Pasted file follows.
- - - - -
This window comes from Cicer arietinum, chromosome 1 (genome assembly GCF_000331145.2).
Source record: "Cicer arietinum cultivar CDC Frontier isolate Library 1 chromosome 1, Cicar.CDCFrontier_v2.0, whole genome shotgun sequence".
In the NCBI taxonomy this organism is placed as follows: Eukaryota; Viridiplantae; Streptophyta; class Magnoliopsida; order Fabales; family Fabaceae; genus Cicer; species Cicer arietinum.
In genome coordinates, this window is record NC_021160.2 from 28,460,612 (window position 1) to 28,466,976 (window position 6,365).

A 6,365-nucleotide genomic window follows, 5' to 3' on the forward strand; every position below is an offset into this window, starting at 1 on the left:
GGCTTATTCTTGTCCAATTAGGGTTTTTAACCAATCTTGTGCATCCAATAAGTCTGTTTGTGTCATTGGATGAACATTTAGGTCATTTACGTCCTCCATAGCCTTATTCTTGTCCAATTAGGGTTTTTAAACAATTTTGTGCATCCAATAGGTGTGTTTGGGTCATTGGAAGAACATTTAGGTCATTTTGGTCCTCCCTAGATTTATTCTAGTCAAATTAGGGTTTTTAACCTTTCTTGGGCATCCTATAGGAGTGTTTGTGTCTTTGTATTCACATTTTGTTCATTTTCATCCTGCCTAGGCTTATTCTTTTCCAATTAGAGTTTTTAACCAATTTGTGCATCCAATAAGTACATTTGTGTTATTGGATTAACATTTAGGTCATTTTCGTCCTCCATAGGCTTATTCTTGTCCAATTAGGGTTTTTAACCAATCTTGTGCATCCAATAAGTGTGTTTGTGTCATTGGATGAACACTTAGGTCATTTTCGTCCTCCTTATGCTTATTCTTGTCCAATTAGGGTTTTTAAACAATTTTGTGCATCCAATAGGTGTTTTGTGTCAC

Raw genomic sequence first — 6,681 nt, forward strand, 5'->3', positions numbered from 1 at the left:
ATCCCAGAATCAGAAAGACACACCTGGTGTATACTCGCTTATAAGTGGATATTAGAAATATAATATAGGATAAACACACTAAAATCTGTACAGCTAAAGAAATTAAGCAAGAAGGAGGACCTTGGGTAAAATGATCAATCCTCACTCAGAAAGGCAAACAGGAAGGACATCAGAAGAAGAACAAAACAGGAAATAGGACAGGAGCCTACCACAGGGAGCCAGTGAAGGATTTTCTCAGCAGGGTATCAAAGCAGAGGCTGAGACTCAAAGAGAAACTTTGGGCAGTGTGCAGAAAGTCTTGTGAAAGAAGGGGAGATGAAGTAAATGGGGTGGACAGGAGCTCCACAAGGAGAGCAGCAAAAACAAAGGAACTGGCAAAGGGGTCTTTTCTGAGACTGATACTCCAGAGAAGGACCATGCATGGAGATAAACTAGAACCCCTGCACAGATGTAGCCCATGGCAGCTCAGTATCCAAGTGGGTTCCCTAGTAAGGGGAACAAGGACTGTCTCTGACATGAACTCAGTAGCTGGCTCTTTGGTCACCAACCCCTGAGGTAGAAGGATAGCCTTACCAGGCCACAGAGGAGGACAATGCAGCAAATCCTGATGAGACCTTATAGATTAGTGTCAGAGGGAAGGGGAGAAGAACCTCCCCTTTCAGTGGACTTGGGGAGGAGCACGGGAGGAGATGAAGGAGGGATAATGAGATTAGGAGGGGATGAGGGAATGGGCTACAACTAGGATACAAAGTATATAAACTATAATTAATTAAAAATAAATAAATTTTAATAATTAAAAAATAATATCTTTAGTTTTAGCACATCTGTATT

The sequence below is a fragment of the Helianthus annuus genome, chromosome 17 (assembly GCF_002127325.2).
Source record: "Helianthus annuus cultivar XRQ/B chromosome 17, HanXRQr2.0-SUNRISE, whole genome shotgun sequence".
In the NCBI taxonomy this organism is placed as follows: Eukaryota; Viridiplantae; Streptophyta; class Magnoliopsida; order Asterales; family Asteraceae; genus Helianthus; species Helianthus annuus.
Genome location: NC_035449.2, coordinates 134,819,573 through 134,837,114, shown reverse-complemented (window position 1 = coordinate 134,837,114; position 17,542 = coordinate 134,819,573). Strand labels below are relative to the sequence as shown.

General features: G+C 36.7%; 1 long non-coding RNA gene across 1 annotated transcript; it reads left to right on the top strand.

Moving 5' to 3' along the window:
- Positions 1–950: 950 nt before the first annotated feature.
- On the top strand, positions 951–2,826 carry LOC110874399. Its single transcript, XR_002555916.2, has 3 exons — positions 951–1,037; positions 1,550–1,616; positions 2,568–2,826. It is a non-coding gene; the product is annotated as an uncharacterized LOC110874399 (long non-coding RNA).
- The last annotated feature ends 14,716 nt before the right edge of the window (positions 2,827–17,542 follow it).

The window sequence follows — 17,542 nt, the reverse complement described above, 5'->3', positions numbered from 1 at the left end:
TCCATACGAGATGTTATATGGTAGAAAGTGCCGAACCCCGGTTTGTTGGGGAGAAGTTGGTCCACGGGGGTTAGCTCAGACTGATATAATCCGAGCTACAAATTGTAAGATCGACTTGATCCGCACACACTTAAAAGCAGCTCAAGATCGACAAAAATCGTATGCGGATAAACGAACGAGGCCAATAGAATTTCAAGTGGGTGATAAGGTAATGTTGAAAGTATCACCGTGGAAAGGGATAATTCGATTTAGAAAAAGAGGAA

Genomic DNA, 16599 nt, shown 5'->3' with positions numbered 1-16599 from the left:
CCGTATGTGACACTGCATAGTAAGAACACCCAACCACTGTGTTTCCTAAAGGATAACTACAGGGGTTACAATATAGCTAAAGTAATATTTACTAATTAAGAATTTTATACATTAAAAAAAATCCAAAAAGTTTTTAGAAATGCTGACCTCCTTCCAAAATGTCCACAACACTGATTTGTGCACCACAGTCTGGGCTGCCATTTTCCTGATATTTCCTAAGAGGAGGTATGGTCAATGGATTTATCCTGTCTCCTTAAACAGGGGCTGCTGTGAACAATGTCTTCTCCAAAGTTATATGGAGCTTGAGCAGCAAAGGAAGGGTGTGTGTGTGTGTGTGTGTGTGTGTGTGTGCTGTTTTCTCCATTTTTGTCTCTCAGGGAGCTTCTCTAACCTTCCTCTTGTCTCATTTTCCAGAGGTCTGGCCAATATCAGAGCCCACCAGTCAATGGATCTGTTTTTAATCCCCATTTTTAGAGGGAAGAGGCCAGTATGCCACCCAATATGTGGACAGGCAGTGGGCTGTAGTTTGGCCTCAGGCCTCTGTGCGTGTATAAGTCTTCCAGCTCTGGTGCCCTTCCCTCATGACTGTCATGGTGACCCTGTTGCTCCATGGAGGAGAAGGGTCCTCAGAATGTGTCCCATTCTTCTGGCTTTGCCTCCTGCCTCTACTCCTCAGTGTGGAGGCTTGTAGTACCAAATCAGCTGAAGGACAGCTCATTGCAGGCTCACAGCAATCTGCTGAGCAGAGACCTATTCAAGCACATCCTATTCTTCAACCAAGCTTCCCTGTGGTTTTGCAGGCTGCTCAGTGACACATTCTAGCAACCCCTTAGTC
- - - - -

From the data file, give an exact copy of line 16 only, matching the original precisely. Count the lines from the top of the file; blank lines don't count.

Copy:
- On the top strand, positions 951–2,826 carry LOC110874399. Its single transcript, XR_002555916.2, has 3 exons — positions 951–1,037; positions 1,550–1,616; positions 2,568–2,826. It is a non-coding gene; the product is annotated as an uncharacterized LOC110874399 (long non-coding RNA).